MIMS, GEORGE IVISON JR.
Name: George Ivison Mims, Jr.
Rank/Branch: O2/US Air Force
Unit: 433rd Tactical Fighter Squadron, Ubon AF TH
Date of Birth: 17 May 1940
Home City of Record: Manning SC
Date of Loss: 20 December 1965
Country of Loss: North Vietnam
Loss Coordinates: 212500N 1063700E
Status (in 1973): Missing In Action
Other Personnel In Incident: Robert D. Jeffrey (POW released 1973)
Source: Compiled by Homecoming II Project 15 October 1990 from one or more
of the following: raw data from U.S. Government agency sources,
correspondence with POW/MIA families, published sources, interviews. Updated
by the P.O.W. NETWORK 2020.
SYNOPSIS: 1Lt. George I. Mims was the weapons systems operator of an F4C
Phantom jet which was one of four F4Cs flying "MIG cover" for F105's bombing
a bridge on the northeast railroad out of Hanoi into China. Capt. Robert D.
"Bob" Jeffrey was his pilot on the mission.
During the flight, Jeffrey's aircraft took what appeared to be a direct hit and
other flight members felt sure that there was no chance of survival for
either. Only small pieces of the airplane were seen to emerge from the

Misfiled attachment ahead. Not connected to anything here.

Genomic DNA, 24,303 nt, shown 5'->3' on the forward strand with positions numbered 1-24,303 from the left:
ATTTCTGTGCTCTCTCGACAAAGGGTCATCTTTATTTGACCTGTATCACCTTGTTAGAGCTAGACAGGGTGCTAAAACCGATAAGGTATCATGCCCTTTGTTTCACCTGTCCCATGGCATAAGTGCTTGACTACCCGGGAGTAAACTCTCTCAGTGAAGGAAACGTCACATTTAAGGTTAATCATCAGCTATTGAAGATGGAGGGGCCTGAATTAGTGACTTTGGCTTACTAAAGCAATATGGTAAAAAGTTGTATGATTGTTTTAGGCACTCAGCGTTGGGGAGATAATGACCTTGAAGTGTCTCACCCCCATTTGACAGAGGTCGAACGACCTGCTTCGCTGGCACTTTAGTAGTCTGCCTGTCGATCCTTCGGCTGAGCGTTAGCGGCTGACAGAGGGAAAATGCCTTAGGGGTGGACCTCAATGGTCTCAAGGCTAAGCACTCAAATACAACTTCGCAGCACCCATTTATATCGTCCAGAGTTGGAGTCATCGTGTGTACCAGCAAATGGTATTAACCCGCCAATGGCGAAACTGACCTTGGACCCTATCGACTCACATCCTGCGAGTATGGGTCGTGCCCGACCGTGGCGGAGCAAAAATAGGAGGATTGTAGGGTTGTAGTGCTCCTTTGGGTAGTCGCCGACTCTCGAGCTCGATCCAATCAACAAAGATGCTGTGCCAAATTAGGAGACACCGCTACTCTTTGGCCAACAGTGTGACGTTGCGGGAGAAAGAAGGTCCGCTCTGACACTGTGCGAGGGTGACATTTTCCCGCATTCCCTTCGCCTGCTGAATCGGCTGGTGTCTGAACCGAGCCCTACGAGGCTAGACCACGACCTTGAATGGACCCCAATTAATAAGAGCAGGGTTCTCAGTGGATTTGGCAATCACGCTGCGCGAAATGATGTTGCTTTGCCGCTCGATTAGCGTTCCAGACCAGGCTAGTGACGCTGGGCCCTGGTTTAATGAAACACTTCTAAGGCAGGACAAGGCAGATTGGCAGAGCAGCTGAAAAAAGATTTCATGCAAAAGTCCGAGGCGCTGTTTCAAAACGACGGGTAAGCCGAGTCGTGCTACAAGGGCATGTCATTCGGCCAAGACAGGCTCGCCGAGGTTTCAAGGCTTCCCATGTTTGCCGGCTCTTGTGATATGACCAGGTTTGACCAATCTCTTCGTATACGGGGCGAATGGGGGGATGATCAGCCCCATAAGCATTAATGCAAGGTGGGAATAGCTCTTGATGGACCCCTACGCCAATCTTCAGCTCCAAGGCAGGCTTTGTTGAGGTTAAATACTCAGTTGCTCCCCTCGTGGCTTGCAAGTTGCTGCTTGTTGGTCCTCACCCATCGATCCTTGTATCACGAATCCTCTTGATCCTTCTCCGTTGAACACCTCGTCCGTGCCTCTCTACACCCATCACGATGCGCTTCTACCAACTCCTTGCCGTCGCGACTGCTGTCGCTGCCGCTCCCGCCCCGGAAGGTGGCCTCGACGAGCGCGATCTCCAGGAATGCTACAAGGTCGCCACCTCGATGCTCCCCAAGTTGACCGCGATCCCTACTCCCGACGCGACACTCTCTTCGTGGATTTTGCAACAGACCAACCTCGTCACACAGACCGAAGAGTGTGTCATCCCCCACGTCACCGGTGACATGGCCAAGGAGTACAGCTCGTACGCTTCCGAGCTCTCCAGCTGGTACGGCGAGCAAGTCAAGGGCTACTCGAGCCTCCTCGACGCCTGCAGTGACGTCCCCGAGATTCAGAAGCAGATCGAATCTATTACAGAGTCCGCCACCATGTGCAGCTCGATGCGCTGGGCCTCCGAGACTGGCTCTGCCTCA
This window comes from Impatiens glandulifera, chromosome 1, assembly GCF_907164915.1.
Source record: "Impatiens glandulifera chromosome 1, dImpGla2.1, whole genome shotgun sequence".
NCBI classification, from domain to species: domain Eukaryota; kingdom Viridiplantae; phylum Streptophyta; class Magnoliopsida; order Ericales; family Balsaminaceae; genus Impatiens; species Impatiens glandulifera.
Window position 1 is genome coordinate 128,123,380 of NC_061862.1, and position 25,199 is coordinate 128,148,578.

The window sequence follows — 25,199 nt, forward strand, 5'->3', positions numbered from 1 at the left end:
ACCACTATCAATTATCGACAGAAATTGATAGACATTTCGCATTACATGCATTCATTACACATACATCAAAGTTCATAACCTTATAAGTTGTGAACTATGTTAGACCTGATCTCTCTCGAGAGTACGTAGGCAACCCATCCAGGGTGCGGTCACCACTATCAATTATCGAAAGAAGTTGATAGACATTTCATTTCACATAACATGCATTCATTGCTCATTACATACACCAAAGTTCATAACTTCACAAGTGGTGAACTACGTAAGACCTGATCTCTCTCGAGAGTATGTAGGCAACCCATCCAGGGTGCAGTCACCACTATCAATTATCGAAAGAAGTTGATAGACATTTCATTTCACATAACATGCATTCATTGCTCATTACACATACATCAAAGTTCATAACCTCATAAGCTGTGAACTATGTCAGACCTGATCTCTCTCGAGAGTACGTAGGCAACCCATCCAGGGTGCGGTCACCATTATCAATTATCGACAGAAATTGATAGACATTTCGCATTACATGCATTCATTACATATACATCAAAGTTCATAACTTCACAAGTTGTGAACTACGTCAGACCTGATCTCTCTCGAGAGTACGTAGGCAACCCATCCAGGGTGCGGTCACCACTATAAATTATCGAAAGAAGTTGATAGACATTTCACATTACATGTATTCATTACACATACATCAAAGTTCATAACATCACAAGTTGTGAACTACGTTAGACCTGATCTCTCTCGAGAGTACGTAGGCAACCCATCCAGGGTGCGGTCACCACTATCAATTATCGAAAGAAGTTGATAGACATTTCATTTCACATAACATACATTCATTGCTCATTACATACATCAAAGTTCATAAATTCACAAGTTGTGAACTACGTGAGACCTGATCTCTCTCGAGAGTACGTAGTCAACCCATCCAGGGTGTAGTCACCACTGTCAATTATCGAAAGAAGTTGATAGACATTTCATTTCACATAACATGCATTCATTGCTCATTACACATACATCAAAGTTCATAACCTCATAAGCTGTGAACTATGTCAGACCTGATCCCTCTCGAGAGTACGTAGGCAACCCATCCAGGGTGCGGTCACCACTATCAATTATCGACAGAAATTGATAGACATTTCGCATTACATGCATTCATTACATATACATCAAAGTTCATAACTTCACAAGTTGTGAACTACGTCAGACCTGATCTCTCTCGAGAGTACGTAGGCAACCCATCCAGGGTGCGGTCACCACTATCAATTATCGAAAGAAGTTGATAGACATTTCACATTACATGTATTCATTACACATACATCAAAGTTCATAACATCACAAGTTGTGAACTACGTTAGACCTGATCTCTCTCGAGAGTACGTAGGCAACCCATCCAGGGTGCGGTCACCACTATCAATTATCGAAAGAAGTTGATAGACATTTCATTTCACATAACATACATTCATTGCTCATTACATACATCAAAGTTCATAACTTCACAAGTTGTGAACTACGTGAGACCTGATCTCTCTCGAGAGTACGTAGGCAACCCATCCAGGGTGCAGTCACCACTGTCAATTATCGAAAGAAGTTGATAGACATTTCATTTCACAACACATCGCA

fireball. George Mims had been married only a month, and Bob Jeffrey had a
When 591 Americans were released from Vietnam in 1973, George Mims was not
among them, but his backseater, Bob Jeffrey was. No substantial information
has surfaced on Mims since his plane went down. The Vietnamese deny any
knowledge of his fate.
Since the war's end, the U.S. Government has received thousands of reports
of Americans still in captivity in Southeast Asia. This large volume of
evidence suggests that hundreds are still being held.
Henry Kissinger predicted, in the 50's, that future "limited political
engagements" would result, unfortunately, in non-recoverable prisoners of
war. This prediction has been fulfilled in Korea and Vietnam, where
thousands of men and women remain missing, and where ample evidence exists
that many of them (from BOTH wars) are still alive today. The U.S.
Government seems unable (or unwilling) to negotiate their freedom. The
"unfortunate" abandonment of military personnel is not acceptable, and the
policy that allows it must be changed before another generation is left
behind in some faraway war.
George I. Mims, Jr. was promoted to the rank of Captain during the period he
was maintained missing.